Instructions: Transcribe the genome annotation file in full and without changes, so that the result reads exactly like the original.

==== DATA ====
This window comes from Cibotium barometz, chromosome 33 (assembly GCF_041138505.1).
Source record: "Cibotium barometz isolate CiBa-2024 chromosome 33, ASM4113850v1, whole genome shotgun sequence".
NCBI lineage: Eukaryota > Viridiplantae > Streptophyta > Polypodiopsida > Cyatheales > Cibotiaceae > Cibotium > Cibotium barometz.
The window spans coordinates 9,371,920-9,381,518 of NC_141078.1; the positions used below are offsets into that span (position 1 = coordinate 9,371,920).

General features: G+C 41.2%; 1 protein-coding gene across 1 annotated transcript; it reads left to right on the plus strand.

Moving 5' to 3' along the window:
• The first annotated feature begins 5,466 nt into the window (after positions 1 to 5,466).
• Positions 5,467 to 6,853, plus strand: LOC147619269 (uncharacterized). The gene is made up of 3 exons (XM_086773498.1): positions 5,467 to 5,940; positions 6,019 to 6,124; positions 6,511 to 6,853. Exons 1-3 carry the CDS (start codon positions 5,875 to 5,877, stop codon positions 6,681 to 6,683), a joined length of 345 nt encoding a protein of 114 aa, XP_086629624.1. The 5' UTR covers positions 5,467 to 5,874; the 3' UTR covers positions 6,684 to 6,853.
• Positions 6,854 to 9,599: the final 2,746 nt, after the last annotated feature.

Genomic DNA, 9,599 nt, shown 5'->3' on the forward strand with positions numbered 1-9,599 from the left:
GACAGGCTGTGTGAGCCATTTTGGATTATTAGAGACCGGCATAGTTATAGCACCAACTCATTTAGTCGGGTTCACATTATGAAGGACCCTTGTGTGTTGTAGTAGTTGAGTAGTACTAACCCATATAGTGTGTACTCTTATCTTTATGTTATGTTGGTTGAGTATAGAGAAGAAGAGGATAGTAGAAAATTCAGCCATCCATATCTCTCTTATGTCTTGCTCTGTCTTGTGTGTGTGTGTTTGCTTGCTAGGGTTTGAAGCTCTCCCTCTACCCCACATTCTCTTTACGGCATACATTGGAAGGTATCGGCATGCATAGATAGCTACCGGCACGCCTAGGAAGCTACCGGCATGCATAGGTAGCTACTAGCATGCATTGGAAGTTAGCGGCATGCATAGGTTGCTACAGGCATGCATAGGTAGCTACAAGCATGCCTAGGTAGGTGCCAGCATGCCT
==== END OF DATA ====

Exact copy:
This window comes from Cibotium barometz, chromosome 33 (assembly GCF_041138505.1).
Source record: "Cibotium barometz isolate CiBa-2024 chromosome 33, ASM4113850v1, whole genome shotgun sequence".
NCBI lineage: Eukaryota > Viridiplantae > Streptophyta > Polypodiopsida > Cyatheales > Cibotiaceae > Cibotium > Cibotium barometz.
The window spans coordinates 9,371,920-9,381,518 of NC_141078.1; the positions used below are offsets into that span (position 1 = coordinate 9,371,920).

General features: G+C 41.2%; 1 protein-coding gene across 1 annotated transcript; it reads left to right on the plus strand.

Moving 5' to 3' along the window:
• The first annotated feature begins 5,466 nt into the window (after positions 1 to 5,466).
• Positions 5,467 to 6,853, plus strand: LOC147619269 (uncharacterized). The gene is made up of 3 exons (XM_086773498.1): positions 5,467 to 5,940; positions 6,019 to 6,124; positions 6,511 to 6,853. Exons 1-3 carry the CDS (start codon positions 5,875 to 5,877, stop codon positions 6,681 to 6,683), a joined length of 345 nt encoding a protein of 114 aa, XP_086629624.1. The 5' UTR covers positions 5,467 to 5,874; the 3' UTR covers positions 6,684 to 6,853.
• Positions 6,854 to 9,599: the final 2,746 nt, after the last annotated feature.

Genomic DNA, 9,599 nt, shown 5'->3' on the forward strand with positions numbered 1-9,599 from the left:
GACAGGCTGTGTGAGCCATTTTGGATTATTAGAGACCGGCATAGTTATAGCACCAACTCATTTAGTCGGGTTCACATTATGAAGGACCCTTGTGTGTTGTAGTAGTTGAGTAGTACTAACCCATATAGTGTGTACTCTTATCTTTATGTTATGTTGGTTGAGTATAGAGAAGAAGAGGATAGTAGAAAATTCAGCCATCCATATCTCTCTTATGTCTTGCTCTGTCTTGTGTGTGTGTGTTTGCTTGCTAGGGTTTGAAGCTCTCCCTCTACCCCACATTCTCTTTACGGCATACATTGGAAGGTATCGGCATGCATAGATAGCTACCGGCACGCCTAGGAAGCTACCGGCATGCATAGGTAGCTACTAGCATGCATTGGAAGTTAGCGGCATGCATAGGTTGCTACAGGCATGCATAGGTAGCTACAAGCATGCCTAGGTAGGTGCCAGCATGCCT